It has been a very busy year at business services company, Rentokil Initial. It has a new management team in place after it issued a profit warning last spring and ousted its chairman Sir Clive Thompson. Then in July CEO James Wilde left the firm. Its new team, led by chairman Brian McGowan and CEO Douglas Flynn, has been restructuring the company, and has sold off 29 UK conference centres, closed the loss making linen and garment division of its UK hygiene business and has plans to sell off its security division. It has also bought the fourth largest US pest control firm, Ehrlich.

IT has been assessing strategy for the group and is focused on running a consistent platform across the board, and has been moving away from in-house development software to a packaged environment, as far as possible, according to corporate IT director Ian Brierley. “Our strategy supports the growth plan and is concentrating on consistent and improved processes that take advantage of our global scale,” he says. “These are the current drivers for our IT and will be for the next few years.”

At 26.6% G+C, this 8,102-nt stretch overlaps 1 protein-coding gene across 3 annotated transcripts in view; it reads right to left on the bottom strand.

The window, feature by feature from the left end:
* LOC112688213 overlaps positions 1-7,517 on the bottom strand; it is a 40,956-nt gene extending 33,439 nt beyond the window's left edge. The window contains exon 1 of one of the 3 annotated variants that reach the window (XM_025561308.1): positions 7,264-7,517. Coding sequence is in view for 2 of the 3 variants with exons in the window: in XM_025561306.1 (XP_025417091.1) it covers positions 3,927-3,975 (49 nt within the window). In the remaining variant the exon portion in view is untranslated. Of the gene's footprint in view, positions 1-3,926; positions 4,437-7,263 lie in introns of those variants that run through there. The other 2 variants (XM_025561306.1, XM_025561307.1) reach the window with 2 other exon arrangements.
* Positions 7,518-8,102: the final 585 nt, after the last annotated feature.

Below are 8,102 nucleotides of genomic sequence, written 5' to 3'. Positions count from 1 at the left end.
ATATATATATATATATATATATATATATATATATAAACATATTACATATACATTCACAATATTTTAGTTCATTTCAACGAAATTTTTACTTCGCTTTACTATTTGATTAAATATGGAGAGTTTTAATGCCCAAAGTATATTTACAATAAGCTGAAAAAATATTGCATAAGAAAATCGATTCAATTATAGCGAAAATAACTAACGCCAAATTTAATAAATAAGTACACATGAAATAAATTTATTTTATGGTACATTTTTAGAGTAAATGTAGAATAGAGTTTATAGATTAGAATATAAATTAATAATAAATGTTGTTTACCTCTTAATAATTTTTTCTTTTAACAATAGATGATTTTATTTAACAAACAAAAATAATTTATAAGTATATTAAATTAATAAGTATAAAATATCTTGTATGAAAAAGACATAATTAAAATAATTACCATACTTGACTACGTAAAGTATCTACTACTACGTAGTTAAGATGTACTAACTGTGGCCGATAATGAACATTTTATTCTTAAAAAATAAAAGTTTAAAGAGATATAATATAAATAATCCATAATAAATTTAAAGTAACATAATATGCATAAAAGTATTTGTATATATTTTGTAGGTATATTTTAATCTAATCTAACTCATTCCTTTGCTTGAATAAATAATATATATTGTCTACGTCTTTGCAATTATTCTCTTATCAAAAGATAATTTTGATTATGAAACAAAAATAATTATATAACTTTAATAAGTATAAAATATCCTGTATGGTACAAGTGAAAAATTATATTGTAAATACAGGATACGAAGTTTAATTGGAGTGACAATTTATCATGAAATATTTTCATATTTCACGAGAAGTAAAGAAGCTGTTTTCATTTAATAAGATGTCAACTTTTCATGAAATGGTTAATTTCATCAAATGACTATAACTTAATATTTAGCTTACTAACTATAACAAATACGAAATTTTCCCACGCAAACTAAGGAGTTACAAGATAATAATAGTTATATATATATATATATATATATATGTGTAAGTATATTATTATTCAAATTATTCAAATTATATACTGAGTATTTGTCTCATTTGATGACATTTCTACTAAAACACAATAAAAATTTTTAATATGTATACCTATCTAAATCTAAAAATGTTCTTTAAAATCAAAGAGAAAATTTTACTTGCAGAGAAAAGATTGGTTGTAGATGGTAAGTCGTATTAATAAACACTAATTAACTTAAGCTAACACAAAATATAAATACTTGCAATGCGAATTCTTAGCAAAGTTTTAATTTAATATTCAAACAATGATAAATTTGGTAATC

IT is working on a three-year plan driven by its business strategy and planning. “It is still developing in some areas,” says Brierley. “The disposal of the conference and guarding business and the acquisition of the pest control company give us more opportunities. It is our intention to grow a range of businesses based on quality of service and improvements in service, and IT will be supporting that.”
He adds: “We will use an Oracle enterprise solution to support global needs of the business, but we will also continue to deliver tactical solutions where necessary. It is not one size fits all but the majority of the core businesses will use it.”

The next three to five years will see the enterprise solution as part of an overriding business change programme to capitalise on branding and Rentokil Initial’s global presence.

Brierley says that Oracle and Capgemini are both helping with the project at the moment.

The company is also implementing Open Accounts into Initial CityLink, its parcel tracking service, and Navision to smaller countries with short-term needs, although Oracle is in the background for the future.